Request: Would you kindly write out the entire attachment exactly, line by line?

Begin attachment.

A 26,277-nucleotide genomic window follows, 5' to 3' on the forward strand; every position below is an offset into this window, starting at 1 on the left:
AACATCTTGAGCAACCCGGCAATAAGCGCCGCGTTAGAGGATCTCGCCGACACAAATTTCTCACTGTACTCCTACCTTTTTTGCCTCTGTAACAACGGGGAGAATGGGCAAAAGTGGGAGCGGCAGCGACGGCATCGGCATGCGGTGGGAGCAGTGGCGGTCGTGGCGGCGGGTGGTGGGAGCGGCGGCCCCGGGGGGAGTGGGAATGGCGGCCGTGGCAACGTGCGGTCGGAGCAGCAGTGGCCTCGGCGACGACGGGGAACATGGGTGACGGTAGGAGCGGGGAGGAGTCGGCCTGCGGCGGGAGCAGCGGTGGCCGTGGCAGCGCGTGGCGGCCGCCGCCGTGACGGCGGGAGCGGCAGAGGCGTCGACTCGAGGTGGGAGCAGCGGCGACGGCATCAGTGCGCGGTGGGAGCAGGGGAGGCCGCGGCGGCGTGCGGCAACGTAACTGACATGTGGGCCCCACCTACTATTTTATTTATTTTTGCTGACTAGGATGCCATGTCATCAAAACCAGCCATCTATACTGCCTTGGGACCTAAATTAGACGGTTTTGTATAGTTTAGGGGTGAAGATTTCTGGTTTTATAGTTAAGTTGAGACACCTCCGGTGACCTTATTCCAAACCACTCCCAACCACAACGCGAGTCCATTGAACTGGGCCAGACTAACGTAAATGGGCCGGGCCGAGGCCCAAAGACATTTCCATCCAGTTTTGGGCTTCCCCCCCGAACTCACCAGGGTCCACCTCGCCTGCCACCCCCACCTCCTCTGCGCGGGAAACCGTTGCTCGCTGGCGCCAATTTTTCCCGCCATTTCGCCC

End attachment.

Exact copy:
A 26,277-nucleotide genomic window follows, 5' to 3' on the forward strand; every position below is an offset into this window, starting at 1 on the left:
AACATCTTGAGCAACCCGGCAATAAGCGCCGCGTTAGAGGATCTCGCCGACACAAATTTCTCACTGTACTCCTACCTTTTTTGCCTCTGTAACAACGGGGAGAATGGGCAAAAGTGGGAGCGGCAGCGACGGCATCGGCATGCGGTGGGAGCAGTGGCGGTCGTGGCGGCGGGTGGTGGGAGCGGCGGCCCCGGGGGGAGTGGGAATGGCGGCCGTGGCAACGTGCGGTCGGAGCAGCAGTGGCCTCGGCGACGACGGGGAACATGGGTGACGGTAGGAGCGGGGAGGAGTCGGCCTGCGGCGGGAGCAGCGGTGGCCGTGGCAGCGCGTGGCGGCCGCCGCCGTGACGGCGGGAGCGGCAGAGGCGTCGACTCGAGGTGGGAGCAGCGGCGACGGCATCAGTGCGCGGTGGGAGCAGGGGAGGCCGCGGCGGCGTGCGGCAACGTAACTGACATGTGGGCCCCACCTACTATTTTATTTATTTTTGCTGACTAGGATGCCATGTCATCAAAACCAGCCATCTATACTGCCTTGGGACCTAAATTAGACGGTTTTGTATAGTTTAGGGGTGAAGATTTCTGGTTTTATAGTTAAGTTGAGACACCTCCGGTGACCTTATTCCAAACCACTCCCAACCACAACGCGAGTCCATTGAACTGGGCCAGACTAACGTAAATGGGCCGGGCCGAGGCCCAAAGACATTTCCATCCAGTTTTGGGCTTCCCCCCCGAACTCACCAGGGTCCACCTCGCCTGCCACCCCCACCTCCTCTGCGCGGGAAACCGTTGCTCGCTGGCGCCAATTTTTCCCGCCATTTCGCCC